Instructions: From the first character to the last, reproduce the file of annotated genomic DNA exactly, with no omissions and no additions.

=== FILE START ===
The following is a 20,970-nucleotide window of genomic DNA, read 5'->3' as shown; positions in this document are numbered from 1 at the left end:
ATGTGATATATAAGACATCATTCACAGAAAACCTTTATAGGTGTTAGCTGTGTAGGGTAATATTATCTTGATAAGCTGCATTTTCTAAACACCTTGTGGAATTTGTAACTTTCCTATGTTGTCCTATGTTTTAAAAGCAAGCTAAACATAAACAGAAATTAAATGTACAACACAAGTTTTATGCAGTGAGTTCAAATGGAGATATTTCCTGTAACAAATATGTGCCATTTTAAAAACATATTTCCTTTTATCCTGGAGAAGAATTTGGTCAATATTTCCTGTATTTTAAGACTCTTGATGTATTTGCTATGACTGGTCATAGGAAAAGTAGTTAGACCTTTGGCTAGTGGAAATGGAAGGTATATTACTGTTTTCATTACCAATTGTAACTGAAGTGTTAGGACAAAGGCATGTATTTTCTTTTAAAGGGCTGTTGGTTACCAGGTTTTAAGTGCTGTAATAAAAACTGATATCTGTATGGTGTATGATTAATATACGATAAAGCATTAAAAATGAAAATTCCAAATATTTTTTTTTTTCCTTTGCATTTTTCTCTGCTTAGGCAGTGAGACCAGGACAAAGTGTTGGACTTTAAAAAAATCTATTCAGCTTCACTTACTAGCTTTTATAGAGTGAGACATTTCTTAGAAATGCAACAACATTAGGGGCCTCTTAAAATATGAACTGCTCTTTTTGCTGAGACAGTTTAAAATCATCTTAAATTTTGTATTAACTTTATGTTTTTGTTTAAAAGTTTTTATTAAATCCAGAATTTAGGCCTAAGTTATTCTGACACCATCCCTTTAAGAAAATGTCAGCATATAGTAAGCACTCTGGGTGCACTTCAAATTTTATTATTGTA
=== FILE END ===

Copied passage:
The following is a 20,970-nucleotide window of genomic DNA, read 5'->3' as shown; positions in this document are numbered from 1 at the left end:
ATGTGATATATAAGACATCATTCACAGAAAACCTTTATAGGTGTTAGCTGTGTAGGGTAATATTATCTTGATAAGCTGCATTTTCTAAACACCTTGTGGAATTTGTAACTTTCCTATGTTGTCCTATGTTTTAAAAGCAAGCTAAACATAAACAGAAATTAAATGTACAACACAAGTTTTATGCAGTGAGTTCAAATGGAGATATTTCCTGTAACAAATATGTGCCATTTTAAAAACATATTTCCTTTTATCCTGGAGAAGAATTTGGTCAATATTTCCTGTATTTTAAGACTCTTGATGTATTTGCTATGACTGGTCATAGGAAAAGTAGTTAGACCTTTGGCTAGTGGAAATGGAAGGTATATTACTGTTTTCATTACCAATTGTAACTGAAGTGTTAGGACAAAGGCATGTATTTTCTTTTAAAGGGCTGTTGGTTACCAGGTTTTAAGTGCTGTAATAAAAACTGATATCTGTATGGTGTATGATTAATATACGATAAAGCATTAAAAATGAAAATTCCAAATATTTTTTTTTTTCCTTTGCATTTTTCTCTGCTTAGGCAGTGAGACCAGGACAAAGTGTTGGACTTTAAAAAAATCTATTCAGCTTCACTTACTAGCTTTTATAGAGTGAGACATTTCTTAGAAATGCAACAACATTAGGGGCCTCTTAAAATATGAACTGCTCTTTTTGCTGAGACAGTTTAAAATCATCTTAAATTTTGTATTAACTTTATGTTTTTGTTTAAAAGTTTTTATTAAATCCAGAATTTAGGCCTAAGTTATTCTGACACCATCCCTTTAAGAAAATGTCAGCATATAGTAAGCACTCTGGGTGCACTTCAAATTTTATTATTGTA